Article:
A genericized trademark is commonly referred to as a generic trademark and is a name that has a highly generic description with a general class of product or service. Genericized trademarks are names, words or sayings that are used frequently among the public and have hence lost their distinctive and unique element. It is important to understand the types of generic trademarks to avoid and how to prevent your mark from becoming colloquial.
Trademark genericide explained
It is vital to be aware of the risks of generic trademarks as once a mark becomes ‘common use’ with the public it loses its distinctive nature and thus loses is exclusive rights. Essentially all trademarks should be distinctive of the product, services or company it represents but in truth, many marks fall somewhere between distinctive and generic.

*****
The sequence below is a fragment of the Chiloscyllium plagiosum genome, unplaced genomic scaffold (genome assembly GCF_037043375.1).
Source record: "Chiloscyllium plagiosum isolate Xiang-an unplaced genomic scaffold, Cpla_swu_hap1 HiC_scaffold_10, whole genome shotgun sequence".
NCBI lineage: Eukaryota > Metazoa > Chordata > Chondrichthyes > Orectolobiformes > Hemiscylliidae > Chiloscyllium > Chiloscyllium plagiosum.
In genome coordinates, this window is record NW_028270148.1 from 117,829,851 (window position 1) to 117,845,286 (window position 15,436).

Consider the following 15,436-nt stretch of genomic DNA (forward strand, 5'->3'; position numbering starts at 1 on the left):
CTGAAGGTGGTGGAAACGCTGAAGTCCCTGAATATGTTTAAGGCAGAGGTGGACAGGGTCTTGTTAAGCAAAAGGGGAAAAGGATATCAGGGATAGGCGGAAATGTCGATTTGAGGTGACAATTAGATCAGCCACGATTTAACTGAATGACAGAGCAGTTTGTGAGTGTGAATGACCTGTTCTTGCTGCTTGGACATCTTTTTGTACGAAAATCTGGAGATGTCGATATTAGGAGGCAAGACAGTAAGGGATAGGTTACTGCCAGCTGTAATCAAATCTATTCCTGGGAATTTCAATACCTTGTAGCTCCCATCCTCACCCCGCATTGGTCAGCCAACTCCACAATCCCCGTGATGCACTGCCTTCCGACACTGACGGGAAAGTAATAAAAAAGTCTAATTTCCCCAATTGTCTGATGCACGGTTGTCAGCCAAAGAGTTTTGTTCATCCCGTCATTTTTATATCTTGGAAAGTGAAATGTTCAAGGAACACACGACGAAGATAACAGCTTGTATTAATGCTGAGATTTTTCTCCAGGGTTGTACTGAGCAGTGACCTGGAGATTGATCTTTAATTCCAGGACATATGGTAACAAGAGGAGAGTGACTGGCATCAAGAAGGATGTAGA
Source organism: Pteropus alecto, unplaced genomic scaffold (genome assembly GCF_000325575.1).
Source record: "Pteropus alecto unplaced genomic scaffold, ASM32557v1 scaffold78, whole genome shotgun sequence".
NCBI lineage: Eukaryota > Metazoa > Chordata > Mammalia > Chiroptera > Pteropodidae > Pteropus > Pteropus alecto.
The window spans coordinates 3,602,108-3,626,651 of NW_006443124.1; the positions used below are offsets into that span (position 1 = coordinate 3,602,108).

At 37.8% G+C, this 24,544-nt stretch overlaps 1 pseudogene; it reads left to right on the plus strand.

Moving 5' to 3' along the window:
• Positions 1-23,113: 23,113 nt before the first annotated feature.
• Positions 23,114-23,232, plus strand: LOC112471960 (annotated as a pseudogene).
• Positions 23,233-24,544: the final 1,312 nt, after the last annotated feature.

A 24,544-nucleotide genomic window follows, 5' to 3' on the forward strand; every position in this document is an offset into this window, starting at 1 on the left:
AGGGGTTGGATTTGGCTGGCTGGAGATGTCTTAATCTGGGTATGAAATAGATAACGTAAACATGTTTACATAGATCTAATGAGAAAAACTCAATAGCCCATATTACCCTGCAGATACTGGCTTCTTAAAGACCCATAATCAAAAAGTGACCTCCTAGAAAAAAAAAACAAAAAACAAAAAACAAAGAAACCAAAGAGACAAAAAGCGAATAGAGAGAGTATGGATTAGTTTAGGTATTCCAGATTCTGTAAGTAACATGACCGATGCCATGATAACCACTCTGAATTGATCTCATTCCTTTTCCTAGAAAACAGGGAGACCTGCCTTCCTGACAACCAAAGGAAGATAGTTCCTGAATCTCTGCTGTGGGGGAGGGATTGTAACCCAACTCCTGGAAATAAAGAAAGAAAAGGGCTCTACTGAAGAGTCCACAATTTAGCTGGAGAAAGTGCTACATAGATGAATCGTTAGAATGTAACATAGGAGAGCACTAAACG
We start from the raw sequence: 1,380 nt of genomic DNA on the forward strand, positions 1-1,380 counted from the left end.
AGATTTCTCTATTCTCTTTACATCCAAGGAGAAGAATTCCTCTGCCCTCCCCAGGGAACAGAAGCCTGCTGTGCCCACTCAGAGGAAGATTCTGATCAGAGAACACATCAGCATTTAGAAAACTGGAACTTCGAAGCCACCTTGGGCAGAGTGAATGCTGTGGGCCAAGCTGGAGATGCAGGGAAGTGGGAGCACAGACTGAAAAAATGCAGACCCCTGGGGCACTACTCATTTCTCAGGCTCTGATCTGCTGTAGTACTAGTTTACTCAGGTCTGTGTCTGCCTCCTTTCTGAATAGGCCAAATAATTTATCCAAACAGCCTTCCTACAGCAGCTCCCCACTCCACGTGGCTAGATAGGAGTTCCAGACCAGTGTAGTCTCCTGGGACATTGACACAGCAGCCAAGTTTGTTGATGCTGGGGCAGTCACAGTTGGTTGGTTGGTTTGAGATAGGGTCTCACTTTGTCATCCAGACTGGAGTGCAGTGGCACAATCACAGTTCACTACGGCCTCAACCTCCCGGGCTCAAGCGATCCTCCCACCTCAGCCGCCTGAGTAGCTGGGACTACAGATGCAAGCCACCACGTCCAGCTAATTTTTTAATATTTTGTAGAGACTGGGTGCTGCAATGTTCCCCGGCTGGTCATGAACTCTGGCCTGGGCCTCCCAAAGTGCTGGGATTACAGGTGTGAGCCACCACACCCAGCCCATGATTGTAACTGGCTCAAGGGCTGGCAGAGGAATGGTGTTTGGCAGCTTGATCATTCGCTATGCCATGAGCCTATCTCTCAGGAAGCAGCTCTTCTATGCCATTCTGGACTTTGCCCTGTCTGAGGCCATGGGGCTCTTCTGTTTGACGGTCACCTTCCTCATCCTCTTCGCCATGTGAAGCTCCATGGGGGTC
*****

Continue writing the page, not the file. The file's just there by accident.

A trademark will be found as generic where the product it represents a specific product or service yet has acquired ‘market dominance’ and as a result, caused ‘mind share’ of the trademark. In other words, it is where the name of the good or service becomes the actual good or service as opposed to the brand identity of it. Examples of generic trademarks are; Google, Hoover and Cellotape.
In essence, a generic trademark loses its meaning among the public – whether they are the general public or a targeted group by which the trademark intended to be advertised with, and as such, the owner cannot own exclusive rights to the marks. If the general public use a trademark term in every day context this will render the mark unregisterable.